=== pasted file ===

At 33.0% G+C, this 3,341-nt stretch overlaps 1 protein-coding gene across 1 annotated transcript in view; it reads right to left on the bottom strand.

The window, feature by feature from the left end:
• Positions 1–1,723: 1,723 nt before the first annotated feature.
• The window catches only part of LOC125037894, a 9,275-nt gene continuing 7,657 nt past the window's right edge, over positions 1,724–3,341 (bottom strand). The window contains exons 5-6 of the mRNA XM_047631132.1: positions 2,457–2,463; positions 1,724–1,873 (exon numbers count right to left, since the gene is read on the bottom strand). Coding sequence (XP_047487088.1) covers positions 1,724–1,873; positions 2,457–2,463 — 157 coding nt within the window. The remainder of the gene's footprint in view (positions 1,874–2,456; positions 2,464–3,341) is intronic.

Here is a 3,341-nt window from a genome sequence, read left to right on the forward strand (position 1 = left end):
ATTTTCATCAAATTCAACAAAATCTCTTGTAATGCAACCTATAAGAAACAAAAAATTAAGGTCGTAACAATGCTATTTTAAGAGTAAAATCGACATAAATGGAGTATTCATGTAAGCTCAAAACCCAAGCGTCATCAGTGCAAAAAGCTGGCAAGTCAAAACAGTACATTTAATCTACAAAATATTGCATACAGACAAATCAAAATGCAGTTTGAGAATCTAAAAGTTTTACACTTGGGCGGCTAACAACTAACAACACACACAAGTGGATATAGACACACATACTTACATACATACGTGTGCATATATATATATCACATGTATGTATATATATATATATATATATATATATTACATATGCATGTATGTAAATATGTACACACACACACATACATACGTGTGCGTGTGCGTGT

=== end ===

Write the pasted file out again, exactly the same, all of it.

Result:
At 33.0% G+C, this 3,341-nt stretch overlaps 1 protein-coding gene across 1 annotated transcript in view; it reads right to left on the bottom strand.

The window, feature by feature from the left end:
• Positions 1–1,723: 1,723 nt before the first annotated feature.
• The window catches only part of LOC125037894, a 9,275-nt gene continuing 7,657 nt past the window's right edge, over positions 1,724–3,341 (bottom strand). The window contains exons 5-6 of the mRNA XM_047631132.1: positions 2,457–2,463; positions 1,724–1,873 (exon numbers count right to left, since the gene is read on the bottom strand). Coding sequence (XP_047487088.1) covers positions 1,724–1,873; positions 2,457–2,463 — 157 coding nt within the window. The remainder of the gene's footprint in view (positions 1,874–2,456; positions 2,464–3,341) is intronic.

Here is a 3,341-nt window from a genome sequence, read left to right on the forward strand (position 1 = left end):
ATTTTCATCAAATTCAACAAAATCTCTTGTAATGCAACCTATAAGAAACAAAAAATTAAGGTCGTAACAATGCTATTTTAAGAGTAAAATCGACATAAATGGAGTATTCATGTAAGCTCAAAACCCAAGCGTCATCAGTGCAAAAAGCTGGCAAGTCAAAACAGTACATTTAATCTACAAAATATTGCATACAGACAAATCAAAATGCAGTTTGAGAATCTAAAAGTTTTACACTTGGGCGGCTAACAACTAACAACACACACAAGTGGATATAGACACACATACTTACATACATACGTGTGCATATATATATATCACATGTATGTATATATATATATATATATATATATATTACATATGCATGTATGTAAATATGTACACACACACACATACATACGTGTGCGTGTGCGTGT